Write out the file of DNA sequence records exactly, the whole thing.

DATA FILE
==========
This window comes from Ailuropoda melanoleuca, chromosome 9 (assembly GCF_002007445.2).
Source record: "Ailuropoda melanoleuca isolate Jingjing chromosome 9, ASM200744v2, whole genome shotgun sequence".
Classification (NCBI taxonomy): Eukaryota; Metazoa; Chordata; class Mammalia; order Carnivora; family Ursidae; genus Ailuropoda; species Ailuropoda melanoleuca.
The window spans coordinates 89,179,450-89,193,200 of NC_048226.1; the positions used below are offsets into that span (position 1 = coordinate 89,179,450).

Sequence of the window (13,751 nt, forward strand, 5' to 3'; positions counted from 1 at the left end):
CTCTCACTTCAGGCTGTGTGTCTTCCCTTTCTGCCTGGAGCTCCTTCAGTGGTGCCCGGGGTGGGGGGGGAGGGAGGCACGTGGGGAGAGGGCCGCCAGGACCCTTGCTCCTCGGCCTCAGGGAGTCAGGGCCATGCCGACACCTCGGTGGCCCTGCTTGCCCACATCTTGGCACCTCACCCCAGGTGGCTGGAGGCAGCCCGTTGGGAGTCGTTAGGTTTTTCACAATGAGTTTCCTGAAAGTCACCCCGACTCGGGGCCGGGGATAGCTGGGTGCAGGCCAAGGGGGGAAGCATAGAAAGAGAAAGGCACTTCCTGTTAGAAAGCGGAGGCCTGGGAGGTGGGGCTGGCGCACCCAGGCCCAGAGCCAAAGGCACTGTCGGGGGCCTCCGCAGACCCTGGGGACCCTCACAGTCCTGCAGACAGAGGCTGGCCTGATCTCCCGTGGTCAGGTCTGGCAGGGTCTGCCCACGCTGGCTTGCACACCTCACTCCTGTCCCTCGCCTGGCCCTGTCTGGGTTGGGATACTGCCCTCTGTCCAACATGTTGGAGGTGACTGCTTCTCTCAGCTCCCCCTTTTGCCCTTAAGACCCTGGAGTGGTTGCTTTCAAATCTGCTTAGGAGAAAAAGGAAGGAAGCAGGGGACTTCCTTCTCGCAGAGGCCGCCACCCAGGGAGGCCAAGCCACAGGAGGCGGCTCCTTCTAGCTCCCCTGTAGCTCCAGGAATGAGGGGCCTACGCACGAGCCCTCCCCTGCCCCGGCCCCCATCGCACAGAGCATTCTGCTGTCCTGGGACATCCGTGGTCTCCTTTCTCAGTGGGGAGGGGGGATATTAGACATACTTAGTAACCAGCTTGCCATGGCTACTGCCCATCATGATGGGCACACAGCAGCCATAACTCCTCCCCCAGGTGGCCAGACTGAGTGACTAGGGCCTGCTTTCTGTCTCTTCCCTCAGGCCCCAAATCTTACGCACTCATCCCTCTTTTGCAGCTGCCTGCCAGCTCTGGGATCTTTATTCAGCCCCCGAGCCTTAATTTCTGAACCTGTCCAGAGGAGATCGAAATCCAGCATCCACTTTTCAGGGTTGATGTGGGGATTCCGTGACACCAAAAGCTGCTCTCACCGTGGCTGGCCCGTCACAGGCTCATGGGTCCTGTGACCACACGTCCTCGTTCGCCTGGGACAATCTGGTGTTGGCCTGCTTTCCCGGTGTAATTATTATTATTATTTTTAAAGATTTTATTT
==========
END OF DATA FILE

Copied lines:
This window comes from Ailuropoda melanoleuca, chromosome 9 (assembly GCF_002007445.2).
Source record: "Ailuropoda melanoleuca isolate Jingjing chromosome 9, ASM200744v2, whole genome shotgun sequence".
Classification (NCBI taxonomy): Eukaryota; Metazoa; Chordata; class Mammalia; order Carnivora; family Ursidae; genus Ailuropoda; species Ailuropoda melanoleuca.
The window spans coordinates 89,179,450-89,193,200 of NC_048226.1; the positions used below are offsets into that span (position 1 = coordinate 89,179,450).

Sequence of the window (13,751 nt, forward strand, 5' to 3'; positions counted from 1 at the left end):
CTCTCACTTCAGGCTGTGTGTCTTCCCTTTCTGCCTGGAGCTCCTTCAGTGGTGCCCGGGGTGGGGGGGGAGGGAGGCACGTGGGGAGAGGGCCGCCAGGACCCTTGCTCCTCGGCCTCAGGGAGTCAGGGCCATGCCGACACCTCGGTGGCCCTGCTTGCCCACATCTTGGCACCTCACCCCAGGTGGCTGGAGGCAGCCCGTTGGGAGTCGTTAGGTTTTTCACAATGAGTTTCCTGAAAGTCACCCCGACTCGGGGCCGGGGATAGCTGGGTGCAGGCCAAGGGGGGAAGCATAGAAAGAGAAAGGCACTTCCTGTTAGAAAGCGGAGGCCTGGGAGGTGGGGCTGGCGCACCCAGGCCCAGAGCCAAAGGCACTGTCGGGGGCCTCCGCAGACCCTGGGGACCCTCACAGTCCTGCAGACAGAGGCTGGCCTGATCTCCCGTGGTCAGGTCTGGCAGGGTCTGCCCACGCTGGCTTGCACACCTCACTCCTGTCCCTCGCCTGGCCCTGTCTGGGTTGGGATACTGCCCTCTGTCCAACATGTTGGAGGTGACTGCTTCTCTCAGCTCCCCCTTTTGCCCTTAAGACCCTGGAGTGGTTGCTTTCAAATCTGCTTAGGAGAAAAAGGAAGGAAGCAGGGGACTTCCTTCTCGCAGAGGCCGCCACCCAGGGAGGCCAAGCCACAGGAGGCGGCTCCTTCTAGCTCCCCTGTAGCTCCAGGAATGAGGGGCCTACGCACGAGCCCTCCCCTGCCCCGGCCCCCATCGCACAGAGCATTCTGCTGTCCTGGGACATCCGTGGTCTCCTTTCTCAGTGGGGAGGGGGGATATTAGACATACTTAGTAACCAGCTTGCCATGGCTACTGCCCATCATGATGGGCACACAGCAGCCATAACTCCTCCCCCAGGTGGCCAGACTGAGTGACTAGGGCCTGCTTTCTGTCTCTTCCCTCAGGCCCCAAATCTTACGCACTCATCCCTCTTTTGCAGCTGCCTGCCAGCTCTGGGATCTTTATTCAGCCCCCGAGCCTTAATTTCTGAACCTGTCCAGAGGAGATCGAAATCCAGCATCCACTTTTCAGGGTTGATGTGGGGATTCCGTGACACCAAAAGCTGCTCTCACCGTGGCTGGCCCGTCACAGGCTCATGGGTCCTGTGACCACACGTCCTCGTTCGCCTGGGACAATCTGGTGTTGGCCTGCTTTCCCGGTGTAATTATTATTATTATTTTTAAAGATTTTATTT